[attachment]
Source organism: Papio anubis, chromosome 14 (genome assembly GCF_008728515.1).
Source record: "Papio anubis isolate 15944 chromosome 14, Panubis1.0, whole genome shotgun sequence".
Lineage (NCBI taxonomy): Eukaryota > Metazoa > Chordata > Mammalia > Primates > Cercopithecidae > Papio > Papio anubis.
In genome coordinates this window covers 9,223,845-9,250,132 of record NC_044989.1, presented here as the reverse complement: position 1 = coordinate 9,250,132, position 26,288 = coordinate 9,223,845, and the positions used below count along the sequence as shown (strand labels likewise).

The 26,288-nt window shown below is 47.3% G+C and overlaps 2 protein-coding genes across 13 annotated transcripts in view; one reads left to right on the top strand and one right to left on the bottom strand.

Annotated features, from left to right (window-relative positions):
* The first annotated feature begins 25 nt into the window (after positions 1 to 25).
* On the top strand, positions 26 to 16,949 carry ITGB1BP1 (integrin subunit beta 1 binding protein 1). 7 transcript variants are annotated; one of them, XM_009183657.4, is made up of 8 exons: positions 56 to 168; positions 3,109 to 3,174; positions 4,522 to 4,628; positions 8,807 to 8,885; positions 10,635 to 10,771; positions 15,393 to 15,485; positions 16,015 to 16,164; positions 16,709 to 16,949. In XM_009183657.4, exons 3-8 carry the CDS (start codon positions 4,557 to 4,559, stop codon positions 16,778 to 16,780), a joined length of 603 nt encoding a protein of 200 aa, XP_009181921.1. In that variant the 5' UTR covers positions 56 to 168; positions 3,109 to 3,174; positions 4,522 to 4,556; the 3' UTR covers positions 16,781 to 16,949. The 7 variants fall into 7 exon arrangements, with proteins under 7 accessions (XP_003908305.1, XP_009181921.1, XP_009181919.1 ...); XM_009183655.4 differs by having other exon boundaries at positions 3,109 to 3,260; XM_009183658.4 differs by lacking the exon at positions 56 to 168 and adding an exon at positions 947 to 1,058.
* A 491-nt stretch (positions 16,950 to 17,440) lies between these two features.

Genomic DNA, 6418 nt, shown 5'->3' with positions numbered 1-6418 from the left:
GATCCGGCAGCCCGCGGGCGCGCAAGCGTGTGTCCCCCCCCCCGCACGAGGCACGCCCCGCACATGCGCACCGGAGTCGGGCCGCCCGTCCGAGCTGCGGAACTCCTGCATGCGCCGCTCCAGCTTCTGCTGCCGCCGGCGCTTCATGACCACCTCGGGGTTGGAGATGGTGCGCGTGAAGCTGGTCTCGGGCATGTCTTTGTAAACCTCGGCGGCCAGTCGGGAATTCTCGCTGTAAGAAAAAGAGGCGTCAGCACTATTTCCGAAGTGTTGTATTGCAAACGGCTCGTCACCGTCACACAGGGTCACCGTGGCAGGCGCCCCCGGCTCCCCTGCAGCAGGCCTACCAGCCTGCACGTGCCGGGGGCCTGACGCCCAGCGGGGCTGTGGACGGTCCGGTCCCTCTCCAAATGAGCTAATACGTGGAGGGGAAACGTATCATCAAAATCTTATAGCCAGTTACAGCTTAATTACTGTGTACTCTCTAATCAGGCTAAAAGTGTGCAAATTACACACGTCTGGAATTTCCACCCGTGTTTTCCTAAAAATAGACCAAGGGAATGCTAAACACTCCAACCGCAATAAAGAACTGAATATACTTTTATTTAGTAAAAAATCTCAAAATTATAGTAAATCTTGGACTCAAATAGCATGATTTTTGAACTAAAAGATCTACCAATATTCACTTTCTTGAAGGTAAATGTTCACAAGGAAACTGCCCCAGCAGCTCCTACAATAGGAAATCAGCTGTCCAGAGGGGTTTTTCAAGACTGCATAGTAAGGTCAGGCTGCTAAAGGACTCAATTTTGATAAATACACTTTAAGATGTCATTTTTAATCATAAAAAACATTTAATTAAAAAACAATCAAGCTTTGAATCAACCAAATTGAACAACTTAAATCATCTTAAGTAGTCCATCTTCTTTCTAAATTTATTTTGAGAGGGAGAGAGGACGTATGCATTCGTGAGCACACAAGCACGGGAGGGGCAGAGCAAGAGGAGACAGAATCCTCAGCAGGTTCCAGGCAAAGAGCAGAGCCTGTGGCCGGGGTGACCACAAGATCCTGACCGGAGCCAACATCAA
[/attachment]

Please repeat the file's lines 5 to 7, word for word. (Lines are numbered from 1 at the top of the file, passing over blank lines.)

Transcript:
The 26,288-nt window shown below is 47.3% G+C and overlaps 2 protein-coding genes across 13 annotated transcripts in view; one reads left to right on the top strand and one right to left on the bottom strand.

Annotated features, from left to right (window-relative positions):
* The first annotated feature begins 25 nt into the window (after positions 1 to 25).